4) Spanking until a child seems outwardly repentant is abusive. (I have heard Christian leaders give this advice.) But, God does not paddle me until I repent. There is always a consequence to sin; but God does not smack me into submission with reproof after reproof after reproof, with no let up until I repent.)
5) Children should know ahead of time that they will be spanked for certain behavior. It is helpful to give them one warning and only one before they receive the pre-determined consequences of their actions.
6) Spanking must be done privately, never publically, which would severely injure his self esteem.
7) In my view parents must never delegate the right to exercise corporal punishment to a baby-sitter, child care worker, other relative, or school system. (I oppose corporal punishment in schools. I believe that firm discipline at home, including spanking, teaches children to respect authority and would do wonders for the behavior of children in the school system).
8) In my view, spanking should be a tool in the tool kit for teaching children the consequences of wrong behavior, along with time outs, and other negative consequences for wrong behavior. It should be generally saved for more severe consequences.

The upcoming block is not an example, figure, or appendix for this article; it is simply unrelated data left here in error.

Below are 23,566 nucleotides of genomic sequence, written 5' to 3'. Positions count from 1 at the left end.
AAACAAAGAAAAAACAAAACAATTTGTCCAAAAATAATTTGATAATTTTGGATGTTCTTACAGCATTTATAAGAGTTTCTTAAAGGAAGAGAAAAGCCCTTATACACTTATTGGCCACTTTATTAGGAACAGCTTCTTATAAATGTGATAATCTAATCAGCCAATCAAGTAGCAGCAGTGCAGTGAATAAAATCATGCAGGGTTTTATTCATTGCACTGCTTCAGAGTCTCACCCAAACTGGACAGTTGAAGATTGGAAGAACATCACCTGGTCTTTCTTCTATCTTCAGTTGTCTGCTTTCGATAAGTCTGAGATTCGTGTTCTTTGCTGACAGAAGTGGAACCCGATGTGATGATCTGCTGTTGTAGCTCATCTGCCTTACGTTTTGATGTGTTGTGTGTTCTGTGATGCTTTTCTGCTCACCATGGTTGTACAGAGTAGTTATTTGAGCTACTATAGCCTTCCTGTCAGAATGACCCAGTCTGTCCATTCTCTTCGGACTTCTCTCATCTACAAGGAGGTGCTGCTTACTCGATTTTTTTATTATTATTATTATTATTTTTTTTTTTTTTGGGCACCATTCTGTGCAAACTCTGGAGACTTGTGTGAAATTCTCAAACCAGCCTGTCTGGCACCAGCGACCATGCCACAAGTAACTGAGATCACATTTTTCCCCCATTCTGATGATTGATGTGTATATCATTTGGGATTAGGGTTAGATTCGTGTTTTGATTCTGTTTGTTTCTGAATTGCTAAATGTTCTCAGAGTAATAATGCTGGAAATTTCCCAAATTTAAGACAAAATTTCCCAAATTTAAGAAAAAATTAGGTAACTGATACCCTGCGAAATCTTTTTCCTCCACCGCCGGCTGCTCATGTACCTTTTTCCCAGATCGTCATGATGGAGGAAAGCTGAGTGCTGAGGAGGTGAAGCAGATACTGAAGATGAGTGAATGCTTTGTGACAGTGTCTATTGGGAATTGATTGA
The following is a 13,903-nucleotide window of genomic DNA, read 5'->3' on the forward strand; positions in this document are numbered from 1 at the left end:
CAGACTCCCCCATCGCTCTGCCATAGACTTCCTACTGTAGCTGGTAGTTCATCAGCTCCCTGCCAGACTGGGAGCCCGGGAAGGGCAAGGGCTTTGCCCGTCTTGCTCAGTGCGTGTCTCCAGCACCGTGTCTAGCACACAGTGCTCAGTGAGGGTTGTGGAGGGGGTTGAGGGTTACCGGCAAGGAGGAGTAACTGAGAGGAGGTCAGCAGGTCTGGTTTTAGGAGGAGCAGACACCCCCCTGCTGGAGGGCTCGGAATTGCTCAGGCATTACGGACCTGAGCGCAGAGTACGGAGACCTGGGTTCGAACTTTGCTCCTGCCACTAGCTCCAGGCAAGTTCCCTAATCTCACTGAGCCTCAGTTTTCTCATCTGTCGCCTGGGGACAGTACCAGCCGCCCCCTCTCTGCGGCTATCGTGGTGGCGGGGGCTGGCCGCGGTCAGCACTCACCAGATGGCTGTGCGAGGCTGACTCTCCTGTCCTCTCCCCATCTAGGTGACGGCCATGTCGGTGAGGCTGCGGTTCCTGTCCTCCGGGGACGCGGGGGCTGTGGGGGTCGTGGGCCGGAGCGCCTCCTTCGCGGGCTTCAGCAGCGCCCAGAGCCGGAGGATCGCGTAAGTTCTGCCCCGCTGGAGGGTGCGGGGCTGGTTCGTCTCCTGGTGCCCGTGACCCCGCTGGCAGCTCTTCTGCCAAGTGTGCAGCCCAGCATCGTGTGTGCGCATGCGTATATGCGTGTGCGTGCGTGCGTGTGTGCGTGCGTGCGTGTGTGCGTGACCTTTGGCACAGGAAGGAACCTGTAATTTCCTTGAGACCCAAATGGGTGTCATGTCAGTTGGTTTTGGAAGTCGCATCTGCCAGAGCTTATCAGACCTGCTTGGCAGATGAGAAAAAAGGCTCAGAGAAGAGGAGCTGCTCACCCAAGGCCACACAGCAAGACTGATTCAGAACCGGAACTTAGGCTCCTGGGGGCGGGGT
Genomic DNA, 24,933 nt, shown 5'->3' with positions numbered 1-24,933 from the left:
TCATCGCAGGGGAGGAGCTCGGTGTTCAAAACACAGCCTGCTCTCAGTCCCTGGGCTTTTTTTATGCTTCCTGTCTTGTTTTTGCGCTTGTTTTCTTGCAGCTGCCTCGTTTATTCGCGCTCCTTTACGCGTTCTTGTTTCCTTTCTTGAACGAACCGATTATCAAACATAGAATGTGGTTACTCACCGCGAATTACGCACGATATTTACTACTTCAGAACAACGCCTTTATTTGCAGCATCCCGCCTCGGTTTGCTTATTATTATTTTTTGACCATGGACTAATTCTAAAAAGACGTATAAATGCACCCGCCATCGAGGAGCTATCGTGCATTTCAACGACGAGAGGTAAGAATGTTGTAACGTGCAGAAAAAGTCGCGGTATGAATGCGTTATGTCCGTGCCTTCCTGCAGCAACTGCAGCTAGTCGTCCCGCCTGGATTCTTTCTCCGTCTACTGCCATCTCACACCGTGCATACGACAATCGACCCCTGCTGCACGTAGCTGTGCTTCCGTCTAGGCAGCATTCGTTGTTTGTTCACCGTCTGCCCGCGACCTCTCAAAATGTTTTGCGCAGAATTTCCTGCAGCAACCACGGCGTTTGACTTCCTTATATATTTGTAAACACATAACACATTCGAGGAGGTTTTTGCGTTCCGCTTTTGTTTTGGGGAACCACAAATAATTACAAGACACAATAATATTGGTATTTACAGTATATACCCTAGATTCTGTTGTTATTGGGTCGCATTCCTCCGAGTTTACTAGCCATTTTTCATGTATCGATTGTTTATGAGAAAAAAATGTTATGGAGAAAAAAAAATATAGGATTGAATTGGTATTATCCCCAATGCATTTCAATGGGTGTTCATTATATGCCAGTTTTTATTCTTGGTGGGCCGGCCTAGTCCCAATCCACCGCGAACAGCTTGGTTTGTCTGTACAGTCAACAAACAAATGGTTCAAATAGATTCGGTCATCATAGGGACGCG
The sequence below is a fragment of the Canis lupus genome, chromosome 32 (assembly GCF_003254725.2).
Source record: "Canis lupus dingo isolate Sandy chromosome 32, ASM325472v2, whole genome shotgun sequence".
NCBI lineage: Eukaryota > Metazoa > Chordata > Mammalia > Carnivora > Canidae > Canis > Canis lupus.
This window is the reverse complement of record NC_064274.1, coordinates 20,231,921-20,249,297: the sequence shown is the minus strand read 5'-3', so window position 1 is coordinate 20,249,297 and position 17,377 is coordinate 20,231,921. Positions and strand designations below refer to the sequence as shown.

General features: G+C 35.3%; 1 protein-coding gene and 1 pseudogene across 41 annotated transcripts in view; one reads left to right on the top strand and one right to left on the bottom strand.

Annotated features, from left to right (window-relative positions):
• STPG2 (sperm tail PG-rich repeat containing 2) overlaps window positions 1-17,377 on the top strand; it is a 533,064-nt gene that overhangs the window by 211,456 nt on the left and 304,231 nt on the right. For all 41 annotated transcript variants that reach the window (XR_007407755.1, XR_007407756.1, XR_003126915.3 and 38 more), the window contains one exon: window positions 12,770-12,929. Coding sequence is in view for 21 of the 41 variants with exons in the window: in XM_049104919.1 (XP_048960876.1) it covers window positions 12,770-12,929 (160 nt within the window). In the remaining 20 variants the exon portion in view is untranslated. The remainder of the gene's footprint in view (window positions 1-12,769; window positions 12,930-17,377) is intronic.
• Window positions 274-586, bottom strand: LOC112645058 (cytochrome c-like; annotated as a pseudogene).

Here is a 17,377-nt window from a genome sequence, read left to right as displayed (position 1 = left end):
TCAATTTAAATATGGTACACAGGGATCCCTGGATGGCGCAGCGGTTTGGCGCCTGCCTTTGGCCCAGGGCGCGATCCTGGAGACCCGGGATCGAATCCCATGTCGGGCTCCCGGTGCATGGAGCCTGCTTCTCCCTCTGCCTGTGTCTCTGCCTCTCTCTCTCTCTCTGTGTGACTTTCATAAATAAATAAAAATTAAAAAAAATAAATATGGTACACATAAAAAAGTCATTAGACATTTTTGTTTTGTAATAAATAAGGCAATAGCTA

9) In my view spanking has to fit the age of the child and not be used when a child becomes a teenager. I think even if done privately, it is humiliating for a teenager to be spanked. I believe other consequences are wiser in the teen years, and maybe wiser for 8-12 year olds.
10) Spanking should be preceded by looking a child in the eye and asking questions to engage the conscience like, “What did you do?” or “Was that right?” (This follows the pattern of God in confronting Adam and Eve with their sin in Genesis 3).
11) The parent should say to the child, “I want you to know that God spanks me when I mess up because he loves me. I know it doesn’t feel like it, but I have to punish you because I love you.”
12) After the spanking, always invite a child into your arms to be hugged. Often a child will begin to cry at this time and say, “I’m sorry Daddy.” Always assure them that you still love them and never let them think that their relationship with you has been broken by their sin.
13) Sometimes it is appropriate while hugging them to pray and thank God that because of Christ all of us—Daddy, Mommy, and the kids are fully forgiven for our sins.
If spanking has so many caveats, it must be asked, “Why not just avoid it.” My only answer is that I don’t believe the mention of the rod in Scripture is accidental or culturally determined. I believe there is something God knows about using a rod in training a child that our culture does not see. Why else would God say something that is so severe: Whoever spares the rod hates his son.
That is about as counter-cultural as you can get. Certainly Scripture does not teach us to mindlessly pick up a paddle and pound our children. We need much wisdom to apply what God says. But is it possible that much harm is coming to the children in our Christian families today because we have bought the cultures’ view of spanking and are sparing the rod.